Weed control in agricultural landscapes has been dominated by herbicides for over 75 years. Like the advent of antibiotics, herbicides were well-regarded tools in the fight to control weeds and improve yields. Most people are familiar now with antibiotic resistant bacteria—and the same has happened with herbicides. Decades of research has shown that resistant weed varieties have adapted, and other weed-control tools will be necessary. Change and adaptation are hallmarks of scientific research.
The "Future of Weed Science: Thinking Beyond Herbicides in the Agricultural Landscape" symposium planned at the Managing Global Resources for a Secure Future ASA, CSSA, SSSA International Annual Meeting in Tampa, FL, will address this important topic. The symposium will be held Monday, October 23, 2017, at 1:30 PM. The meeting is sponsored by the American Society of Agronomy, Crop Science Society of America, and the Soil Science Society of America.
According to the symposium organizer, Stephanie Wedryk, today's weed control issues revolve around three concepts—resistance, economics, and management practices. "Herbicide resistant weeds and the lack of new modes of action limit the ability to manage weeds chemically," says Wedryk, who works at Land O'Lakes. "Although new herbicide resistant crop varieties have been introduced in recent years, complicated application requirements and potential over-reliance on these technologies may limit their effectiveness. Weed management considerations must be balanced with soil conservation practices and the cost of inputs to be sustainable. The weed science discipline must consider new technologies and how to integrate these technologies for effective weed control in the future."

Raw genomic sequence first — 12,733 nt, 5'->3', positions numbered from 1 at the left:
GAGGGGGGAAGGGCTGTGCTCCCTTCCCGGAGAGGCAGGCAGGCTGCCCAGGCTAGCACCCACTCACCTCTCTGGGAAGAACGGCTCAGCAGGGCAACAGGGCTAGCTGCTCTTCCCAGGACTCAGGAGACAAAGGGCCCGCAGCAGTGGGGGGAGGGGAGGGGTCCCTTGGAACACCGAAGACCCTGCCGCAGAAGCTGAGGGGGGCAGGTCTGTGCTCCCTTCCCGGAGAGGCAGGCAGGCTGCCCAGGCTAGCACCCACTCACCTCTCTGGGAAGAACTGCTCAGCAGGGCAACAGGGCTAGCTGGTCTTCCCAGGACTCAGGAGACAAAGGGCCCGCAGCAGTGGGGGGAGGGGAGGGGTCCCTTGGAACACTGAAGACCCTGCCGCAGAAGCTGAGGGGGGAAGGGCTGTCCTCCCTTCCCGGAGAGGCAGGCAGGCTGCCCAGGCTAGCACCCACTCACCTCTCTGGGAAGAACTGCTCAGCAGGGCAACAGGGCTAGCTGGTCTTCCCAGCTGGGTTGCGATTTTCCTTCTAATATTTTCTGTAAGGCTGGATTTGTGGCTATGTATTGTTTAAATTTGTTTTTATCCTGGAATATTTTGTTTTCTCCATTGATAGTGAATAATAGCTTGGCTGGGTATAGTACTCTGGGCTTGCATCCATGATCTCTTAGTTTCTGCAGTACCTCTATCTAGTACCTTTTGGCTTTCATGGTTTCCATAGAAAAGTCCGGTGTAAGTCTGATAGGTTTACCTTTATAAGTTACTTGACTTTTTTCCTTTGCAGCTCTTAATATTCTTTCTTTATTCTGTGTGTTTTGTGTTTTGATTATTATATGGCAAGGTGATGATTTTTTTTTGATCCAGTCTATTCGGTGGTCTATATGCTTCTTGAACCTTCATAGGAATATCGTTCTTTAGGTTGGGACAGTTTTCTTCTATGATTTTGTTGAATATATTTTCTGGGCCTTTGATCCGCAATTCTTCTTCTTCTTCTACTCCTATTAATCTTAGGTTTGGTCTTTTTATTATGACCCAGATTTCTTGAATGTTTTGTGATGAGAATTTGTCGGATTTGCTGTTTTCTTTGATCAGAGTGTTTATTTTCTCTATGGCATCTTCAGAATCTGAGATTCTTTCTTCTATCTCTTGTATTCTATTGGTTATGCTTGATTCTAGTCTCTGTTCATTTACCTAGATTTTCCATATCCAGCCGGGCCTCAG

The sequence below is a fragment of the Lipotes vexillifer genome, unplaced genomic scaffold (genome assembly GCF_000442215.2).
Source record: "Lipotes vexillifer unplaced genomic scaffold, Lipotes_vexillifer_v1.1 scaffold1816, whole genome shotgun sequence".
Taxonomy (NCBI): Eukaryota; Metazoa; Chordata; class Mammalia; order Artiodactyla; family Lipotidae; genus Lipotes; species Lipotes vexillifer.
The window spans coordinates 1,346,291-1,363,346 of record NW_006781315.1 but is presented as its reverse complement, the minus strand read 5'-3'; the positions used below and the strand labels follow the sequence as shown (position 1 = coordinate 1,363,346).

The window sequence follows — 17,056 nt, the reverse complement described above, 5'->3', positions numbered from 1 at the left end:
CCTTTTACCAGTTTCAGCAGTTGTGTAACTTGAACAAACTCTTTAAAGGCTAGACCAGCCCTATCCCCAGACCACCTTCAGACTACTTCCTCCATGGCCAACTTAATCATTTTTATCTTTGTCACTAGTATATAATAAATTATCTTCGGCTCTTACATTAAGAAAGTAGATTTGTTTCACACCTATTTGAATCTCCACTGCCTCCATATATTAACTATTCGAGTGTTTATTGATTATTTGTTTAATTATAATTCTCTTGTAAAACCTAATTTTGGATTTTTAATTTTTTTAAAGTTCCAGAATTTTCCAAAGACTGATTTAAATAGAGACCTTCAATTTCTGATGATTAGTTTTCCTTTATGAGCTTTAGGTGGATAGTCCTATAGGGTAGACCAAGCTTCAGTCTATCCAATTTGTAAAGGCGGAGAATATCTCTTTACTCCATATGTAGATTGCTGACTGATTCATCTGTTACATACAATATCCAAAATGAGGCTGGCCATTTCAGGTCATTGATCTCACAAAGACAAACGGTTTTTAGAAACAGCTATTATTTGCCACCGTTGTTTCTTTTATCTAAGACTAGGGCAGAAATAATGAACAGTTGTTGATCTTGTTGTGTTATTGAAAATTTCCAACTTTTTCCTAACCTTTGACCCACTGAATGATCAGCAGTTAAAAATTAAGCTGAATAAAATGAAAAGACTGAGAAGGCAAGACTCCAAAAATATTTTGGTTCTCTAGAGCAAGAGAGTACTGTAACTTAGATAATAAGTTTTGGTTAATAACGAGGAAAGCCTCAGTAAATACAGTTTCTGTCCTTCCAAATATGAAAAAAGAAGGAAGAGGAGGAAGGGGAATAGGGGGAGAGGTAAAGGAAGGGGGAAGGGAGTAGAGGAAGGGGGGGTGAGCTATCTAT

Todd Gaines, Colorado State University, will review the "fascinating examples of resistance evolution." His talk is titled "Using Molecular Tools to Understand and Combat Herbicide Resistance."
Weeds may be managed by soil microbes in the future—a sort of probiotic for plants. Jenny Kao-Kniffin, Cornell University, will present "Microbial Role of Plant-Soil Negative Feedback Processes and Implications for Weed Management."
"Automated Weed Control" will be presented by Steven Fennimore, UC Davis. He proposes we will be using robots to weed our gardens—and our farms—in the future.
The big picture of weed control will be presented by Eric Gallandt, University of Maine. "A greater diversity of crops and disturbances provides the multiple stresses required to manage weeds without, or with reduced, reliance on herbicides." His presentation is titled "Multiple Stresses and the Case for Ecologically Based Weed Management."
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